Salties, shafters, and roos: Australian animal words
Australia is well known for its unique, and often dangerous, contributions to the animal kingdom. In March’s update, we’ve been working to bring some more Australian and New Zealand vocabulary into our dictionary, and inevitably this includes words and phrases that involve or describe some of the critters found in the bush.
Most people will automatically hear an Australian twang when someone writes about throwing something on the barbie, and it’s not just outdoor grills that find their names shortened in this way. A lot of creatures—great and small—lose a few syllables and gain a –ie or –y when spoken about informally in Australia or New Zealand. At the beach, you might discover an ocky (an octopus) or a muddie (a mud crab), or even a saltie (a saltwater crocodile). If you move up to the rivers, you might find a few more salties, and also a shoal of kingies (a kingfish). If the water’s right, saltie’s cousin freshie (the freshwater crocodile) may just be lurking in wait of a quick bite too. Closer to—but not quite—putting the pet in pet name is the shornie, found on farms, and referring to newly shorn sheep.
But of course not all Australian or New Zealander names for animals are formed in this way. The name shafter, historically used to indicate a bullock used to pull a cart, referred to the animal’s use to people: the shaft refers to the poles that a draught animal was harnessed to. The pig dog, similarly, is named for its use in hunting wild pigs, rather than for any porcine qualities it may have. In contrast, it is precisely the monkey-like qualities combined with its bear-like appearance that once gave the koala the name monkey bear. The kookaburra has earned the nickname settler’s clock from the racket the birds make at dawn, ensuring that anybody in the vicinity is up and alert with the sun. And, quite transparently, an adult male kangaroo may be referred to as old man kangaroo, because, well, as far as kangaroos go he is an old man.
Speaking of kangaroos…
Worldwide, the kangaroo is known as an emblem of Australia. However, in rural Australia, they may also be a pest, and this status is reflected in some of the language that’s jumped up around the bouncy marsupial. If they are getting onto your land, you might put up a kangaroo fence to keep them out. When out driving, you might think it wise to fit a kangaroo bar—a metal grille attached to the front of a motor vehicle—to protect your car from serious damage if a roo happens to leap into your path. If the kangaroo population is getting out of control, it may be necessary for licensed kangarooers to go out with their kangaroo dogs on a kangaroo drive in order to cull them and bring the numbers down. Afterwards, if the fancy strikes you, you might make a kangaroo steamer, or serve up kangaroo tail. Kangaroo may not be the most common choice of meat in either hemisphere, but it is at least relatively low in fat!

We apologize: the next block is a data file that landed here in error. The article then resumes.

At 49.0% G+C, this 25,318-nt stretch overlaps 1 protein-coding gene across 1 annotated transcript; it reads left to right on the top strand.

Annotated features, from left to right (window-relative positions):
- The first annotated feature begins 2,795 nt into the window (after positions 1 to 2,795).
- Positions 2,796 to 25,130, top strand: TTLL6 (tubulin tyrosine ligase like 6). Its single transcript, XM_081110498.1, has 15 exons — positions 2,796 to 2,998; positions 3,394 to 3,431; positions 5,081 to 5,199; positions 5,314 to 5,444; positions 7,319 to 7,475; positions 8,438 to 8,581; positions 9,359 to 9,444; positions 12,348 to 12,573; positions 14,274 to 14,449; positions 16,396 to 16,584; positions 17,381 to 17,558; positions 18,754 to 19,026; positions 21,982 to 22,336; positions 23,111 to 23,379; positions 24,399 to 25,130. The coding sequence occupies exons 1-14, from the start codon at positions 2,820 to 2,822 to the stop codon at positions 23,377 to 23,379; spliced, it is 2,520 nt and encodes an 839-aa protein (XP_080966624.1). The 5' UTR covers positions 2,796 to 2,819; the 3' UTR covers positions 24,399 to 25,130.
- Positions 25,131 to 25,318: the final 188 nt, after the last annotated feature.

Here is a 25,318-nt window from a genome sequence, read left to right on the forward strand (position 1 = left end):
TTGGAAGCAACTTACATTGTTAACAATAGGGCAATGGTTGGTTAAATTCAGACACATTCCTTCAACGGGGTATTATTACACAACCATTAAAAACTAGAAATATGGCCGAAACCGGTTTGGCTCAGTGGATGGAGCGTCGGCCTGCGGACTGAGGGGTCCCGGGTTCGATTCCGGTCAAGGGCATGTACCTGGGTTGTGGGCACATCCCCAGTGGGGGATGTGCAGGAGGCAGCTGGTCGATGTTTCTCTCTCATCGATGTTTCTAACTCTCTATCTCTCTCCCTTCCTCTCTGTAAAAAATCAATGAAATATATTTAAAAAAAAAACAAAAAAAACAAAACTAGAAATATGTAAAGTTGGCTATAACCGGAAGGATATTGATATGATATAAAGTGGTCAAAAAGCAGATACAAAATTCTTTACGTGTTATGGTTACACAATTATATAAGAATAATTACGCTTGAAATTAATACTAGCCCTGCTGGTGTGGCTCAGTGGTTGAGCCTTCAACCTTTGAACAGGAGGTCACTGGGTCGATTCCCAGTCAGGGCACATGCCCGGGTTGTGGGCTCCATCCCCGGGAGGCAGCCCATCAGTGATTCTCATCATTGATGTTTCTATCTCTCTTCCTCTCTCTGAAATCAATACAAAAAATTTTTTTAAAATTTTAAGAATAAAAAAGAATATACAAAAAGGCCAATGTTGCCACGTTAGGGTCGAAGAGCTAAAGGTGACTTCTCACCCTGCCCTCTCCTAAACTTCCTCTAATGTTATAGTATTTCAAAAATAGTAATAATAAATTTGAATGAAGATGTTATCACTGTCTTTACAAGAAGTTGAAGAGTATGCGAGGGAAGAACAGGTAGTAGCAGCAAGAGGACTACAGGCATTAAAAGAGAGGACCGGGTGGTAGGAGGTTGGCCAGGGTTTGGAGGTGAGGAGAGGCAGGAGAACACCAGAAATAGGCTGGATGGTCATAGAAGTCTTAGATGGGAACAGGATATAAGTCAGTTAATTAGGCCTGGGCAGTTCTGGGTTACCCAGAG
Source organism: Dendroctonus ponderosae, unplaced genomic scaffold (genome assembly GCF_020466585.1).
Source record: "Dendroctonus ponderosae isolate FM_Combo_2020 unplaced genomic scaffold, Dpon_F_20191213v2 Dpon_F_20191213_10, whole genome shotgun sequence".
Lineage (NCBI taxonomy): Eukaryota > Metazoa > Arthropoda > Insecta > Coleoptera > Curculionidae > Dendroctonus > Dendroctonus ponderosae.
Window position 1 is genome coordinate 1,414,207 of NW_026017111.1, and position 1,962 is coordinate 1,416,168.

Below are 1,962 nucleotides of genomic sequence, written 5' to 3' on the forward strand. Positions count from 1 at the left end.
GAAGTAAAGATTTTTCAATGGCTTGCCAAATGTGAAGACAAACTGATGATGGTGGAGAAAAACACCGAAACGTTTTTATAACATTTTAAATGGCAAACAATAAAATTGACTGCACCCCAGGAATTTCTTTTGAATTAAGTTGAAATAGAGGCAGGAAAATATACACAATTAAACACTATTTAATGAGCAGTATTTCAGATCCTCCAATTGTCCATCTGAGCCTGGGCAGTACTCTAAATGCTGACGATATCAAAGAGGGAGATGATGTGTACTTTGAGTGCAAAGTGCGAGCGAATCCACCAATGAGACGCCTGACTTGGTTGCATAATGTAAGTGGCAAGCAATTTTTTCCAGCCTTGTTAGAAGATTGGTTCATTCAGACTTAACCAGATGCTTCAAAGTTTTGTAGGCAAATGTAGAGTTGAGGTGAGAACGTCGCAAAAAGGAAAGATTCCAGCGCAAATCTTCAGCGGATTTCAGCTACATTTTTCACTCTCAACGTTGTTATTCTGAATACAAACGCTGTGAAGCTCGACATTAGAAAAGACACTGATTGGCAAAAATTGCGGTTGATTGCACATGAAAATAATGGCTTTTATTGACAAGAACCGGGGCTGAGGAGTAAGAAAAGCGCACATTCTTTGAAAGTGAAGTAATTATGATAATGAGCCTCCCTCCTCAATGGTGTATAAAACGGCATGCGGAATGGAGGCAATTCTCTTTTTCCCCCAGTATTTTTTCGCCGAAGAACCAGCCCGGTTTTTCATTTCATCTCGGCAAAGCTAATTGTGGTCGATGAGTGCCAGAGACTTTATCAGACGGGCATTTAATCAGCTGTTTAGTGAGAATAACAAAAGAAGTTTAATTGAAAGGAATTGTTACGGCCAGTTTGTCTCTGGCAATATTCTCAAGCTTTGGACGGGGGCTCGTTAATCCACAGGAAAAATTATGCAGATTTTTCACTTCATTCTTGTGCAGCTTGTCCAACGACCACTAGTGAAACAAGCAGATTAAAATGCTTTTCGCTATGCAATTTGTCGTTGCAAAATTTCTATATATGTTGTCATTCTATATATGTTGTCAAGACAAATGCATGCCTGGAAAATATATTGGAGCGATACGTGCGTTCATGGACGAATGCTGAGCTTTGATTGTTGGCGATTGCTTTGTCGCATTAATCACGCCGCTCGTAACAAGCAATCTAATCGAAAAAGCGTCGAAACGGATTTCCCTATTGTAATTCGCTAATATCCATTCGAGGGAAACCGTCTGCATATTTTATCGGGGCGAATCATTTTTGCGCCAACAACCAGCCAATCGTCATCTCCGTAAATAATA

Kangaroos are not the only animal to make a nuisance of themselves in Australia. Rabbits have been breeding so much like, well, rabbits, that rabbit boards have been set up to deal with the population of them in specific areas. Rabbit inspectors enforce the regulations meant to keep their populations under control, and of course rabbit fences, if sufficiently rabbit-proof, should keep them from destroying your land. In the past, any spare rabbits may have found themselves sold as dinner by a rabbitoh, a vendor named for their cry of ‘rabbit-o’ to attract buyers to their wares.
Less of a nuisance, and more of a threat, the sharks swimming around the coastlines have also necessitated a few precautionary measures. The seas around beaches may be protected by shark nets, although larger beaches cannot reasonably be safeguarded this way. Instead, they require aerial shark patrols, which survey the water from helicopters and report on any potential dangers.
Running like a hairy goat
English is not short on phrases that refer to animals, and Australian and New Zealand English have a lot to offer in this area too. In the same way that someone or something excellent might be described as the cat’s whiskers, Down Under you might also call them the ant’s pants. If, rather than being excellent, something is running or performing badly, you could say that it runs like a hairy goat.
The notion of controversy or excitement being something that can be stirred up is familiar to many English speakers, and on this theme Australian English gives us stir the possum, bringing another marsupial into the linguistic landscape.
You might say that we’re within a bull’s roar of the end of this article, which means that it is nearby. On the other hand, if you wanted to describe something that was isolated or exposed—which there must be a fair number of occasions for in a country as vast as Australia—you’d say it was like a shag on a rock, referring to the seabird, which can look very lonely indeed perching on a rock out at sea.
Now, though the night’s only a pup, I’ll say goodbye and thank your mother for the rabbits!